Talking electric vans with two industry experts
10 Sep 2020
Highways England is super-charging a green incentive scheme with a multi-million-pound investment that allows businesses to try electric vehicles for free before they buy.
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Chris Plumb, air quality specialist at Highways England’s talks with Tom Callow, an electric vehicles industry expert about the scheme and the future of electric vehicles.
Why are you passionate about electric vehicles?
"The growth of online shopping has seen a vast increase in the number of vans on our roads contributing to air pollution."Chris Plumb
Chris: “I think that the ultimate solution to cleaner air is electric vehicles. We’ve spent time thinking about how we could get more people driving electric vehicles and have homed in on electric vans. The growth of online shopping has seen a vast increase in the number of vans on our roads contributing to air pollution. We know that if companies switch to electric vans, this will contribute to cleaner air and reduce carbon emissions, helping us to support the government’s target to achieve a zero-carbon economy by 2050.”
"I agree. For me, electric vehicles are the ultimate solution to deliver cleaner air on our roads."Tom Callow
Tom: “I agree. For me, electric vehicles are the ultimate solution to deliver cleaner air on our roads. There's the obvious caveat that we've got to make sure the energy system is clean too. The transport industry has been slower than the energy sector to decarbonise. However, I think that electric vehicles give the sector the chance to significantly make a difference by eradicating tailpipe emissions especially on pure electric vehicles. The industry can then focus on continuing to clean up the electricity that goes into electric vehicles, as well as the way electric vehicles are manufactured.”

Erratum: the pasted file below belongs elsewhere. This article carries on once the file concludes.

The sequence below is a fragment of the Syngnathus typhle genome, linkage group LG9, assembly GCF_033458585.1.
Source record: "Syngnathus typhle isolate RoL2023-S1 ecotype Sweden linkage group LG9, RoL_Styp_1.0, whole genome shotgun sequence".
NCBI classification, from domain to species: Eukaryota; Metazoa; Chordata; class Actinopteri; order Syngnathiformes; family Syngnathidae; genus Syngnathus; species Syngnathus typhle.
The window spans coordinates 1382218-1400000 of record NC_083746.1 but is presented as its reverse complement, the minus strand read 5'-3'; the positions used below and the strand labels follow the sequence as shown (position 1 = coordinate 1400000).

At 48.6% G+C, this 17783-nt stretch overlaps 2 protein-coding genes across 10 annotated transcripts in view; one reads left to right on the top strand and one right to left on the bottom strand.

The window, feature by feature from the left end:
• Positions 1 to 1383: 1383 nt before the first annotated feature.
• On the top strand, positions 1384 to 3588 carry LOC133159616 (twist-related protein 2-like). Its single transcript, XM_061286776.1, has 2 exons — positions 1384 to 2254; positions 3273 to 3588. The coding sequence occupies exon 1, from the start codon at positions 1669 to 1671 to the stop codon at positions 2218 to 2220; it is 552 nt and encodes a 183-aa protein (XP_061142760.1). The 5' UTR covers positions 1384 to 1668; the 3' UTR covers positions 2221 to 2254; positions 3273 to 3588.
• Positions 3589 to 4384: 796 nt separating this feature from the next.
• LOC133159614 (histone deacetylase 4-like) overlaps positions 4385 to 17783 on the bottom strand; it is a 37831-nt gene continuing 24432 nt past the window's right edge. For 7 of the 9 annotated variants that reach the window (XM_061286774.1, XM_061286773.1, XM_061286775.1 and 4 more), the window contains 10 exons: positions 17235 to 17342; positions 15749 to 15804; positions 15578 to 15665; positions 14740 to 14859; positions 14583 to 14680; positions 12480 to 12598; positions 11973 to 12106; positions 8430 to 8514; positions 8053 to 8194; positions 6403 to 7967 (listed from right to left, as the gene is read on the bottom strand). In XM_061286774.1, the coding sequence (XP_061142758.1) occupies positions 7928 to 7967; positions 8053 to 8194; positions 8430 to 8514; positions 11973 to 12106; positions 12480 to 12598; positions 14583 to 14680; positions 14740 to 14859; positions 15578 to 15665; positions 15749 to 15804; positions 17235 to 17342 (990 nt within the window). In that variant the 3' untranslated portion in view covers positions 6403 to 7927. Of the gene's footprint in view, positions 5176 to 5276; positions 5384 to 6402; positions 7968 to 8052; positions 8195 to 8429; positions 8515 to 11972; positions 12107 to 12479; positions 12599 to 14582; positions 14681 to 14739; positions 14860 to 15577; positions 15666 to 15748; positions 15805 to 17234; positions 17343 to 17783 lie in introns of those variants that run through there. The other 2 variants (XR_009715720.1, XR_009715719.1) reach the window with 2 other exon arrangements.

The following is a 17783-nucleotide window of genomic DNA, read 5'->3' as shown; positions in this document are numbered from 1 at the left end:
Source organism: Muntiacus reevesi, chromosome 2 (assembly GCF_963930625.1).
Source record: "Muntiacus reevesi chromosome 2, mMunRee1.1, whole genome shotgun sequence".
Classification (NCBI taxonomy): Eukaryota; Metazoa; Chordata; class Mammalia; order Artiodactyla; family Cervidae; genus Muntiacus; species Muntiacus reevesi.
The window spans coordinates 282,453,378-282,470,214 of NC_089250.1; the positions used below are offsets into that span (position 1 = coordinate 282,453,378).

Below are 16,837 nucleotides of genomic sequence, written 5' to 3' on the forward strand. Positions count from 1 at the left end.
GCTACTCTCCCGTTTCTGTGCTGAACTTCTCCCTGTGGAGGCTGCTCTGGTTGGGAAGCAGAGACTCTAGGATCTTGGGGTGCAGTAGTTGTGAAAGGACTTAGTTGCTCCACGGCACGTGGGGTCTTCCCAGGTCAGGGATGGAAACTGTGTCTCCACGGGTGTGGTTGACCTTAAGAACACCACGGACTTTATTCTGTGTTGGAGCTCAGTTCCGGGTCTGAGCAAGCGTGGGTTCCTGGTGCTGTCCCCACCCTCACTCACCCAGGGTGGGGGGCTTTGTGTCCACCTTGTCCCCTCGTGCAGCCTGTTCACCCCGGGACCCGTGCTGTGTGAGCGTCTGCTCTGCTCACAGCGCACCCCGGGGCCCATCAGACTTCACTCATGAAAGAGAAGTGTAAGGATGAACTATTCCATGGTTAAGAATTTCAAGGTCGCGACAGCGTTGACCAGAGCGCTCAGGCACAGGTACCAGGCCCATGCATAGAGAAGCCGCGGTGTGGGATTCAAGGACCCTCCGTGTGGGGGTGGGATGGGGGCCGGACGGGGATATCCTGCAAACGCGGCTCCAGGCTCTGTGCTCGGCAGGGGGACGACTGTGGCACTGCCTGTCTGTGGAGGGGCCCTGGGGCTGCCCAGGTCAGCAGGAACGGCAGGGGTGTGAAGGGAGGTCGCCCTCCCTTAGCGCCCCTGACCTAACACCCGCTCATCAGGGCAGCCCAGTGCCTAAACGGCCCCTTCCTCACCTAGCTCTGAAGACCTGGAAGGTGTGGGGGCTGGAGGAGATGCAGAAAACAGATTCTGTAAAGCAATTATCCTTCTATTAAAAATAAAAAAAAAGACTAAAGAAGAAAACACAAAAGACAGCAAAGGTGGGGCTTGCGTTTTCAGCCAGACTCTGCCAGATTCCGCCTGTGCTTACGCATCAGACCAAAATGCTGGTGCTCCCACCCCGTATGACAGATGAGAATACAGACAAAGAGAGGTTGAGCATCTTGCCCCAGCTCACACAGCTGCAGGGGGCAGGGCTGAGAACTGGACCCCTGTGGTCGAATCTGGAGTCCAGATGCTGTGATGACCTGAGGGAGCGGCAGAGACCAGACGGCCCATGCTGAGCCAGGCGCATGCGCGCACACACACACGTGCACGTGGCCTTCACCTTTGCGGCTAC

Why fund the electric van ‘try before you buy’ schemes?
"We want to encourage companies to buy electric vans."Chris Plumb
Chris: “We want to encourage companies to buy electric vans. However, we needed to find out what the barriers were to companies making the switch. We teamed up with the Energy Saving Trust who helped us work with several companies to trial electric vans funded by us. They trialled these on our network as well as on local roads for six months and told us about their experience. We discovered that fleet managers were cautious about switching to electric vans because they had not previously had the chance to drive one long enough to ensure its suitability for their unique operation. That’s why we’re setting up the ‘try before you buy’ schemes to enable fleet managers to see that driving electric vans could benefit their business.
“We have invested more than £9 million in the electric van ‘try before you buy’ schemes with councils in Leeds, Coventry, Kent, Nottingham, Sheffield and soon Bristol. The schemes will give local businesses the opportunity to try these vehicles for free for up to two months; helping them understand how much money they could save if they switched and helping to deliver cleaner air around these cities.”
"Sounds great. I firmly believe that trying before you buy is the single biggest way to convert a sceptic to a supporter of electric vehicles."Tom Callow
Tom: “Sounds great. I firmly believe that trying before you buy is the single biggest way to convert a sceptic to a supporter of electric vehicles. There's an enormous conversion rate from people who said they wouldn't consider buying an electric vehicle prior to trying one. But once they’ve experienced driving one, they love it and often go on to buy one.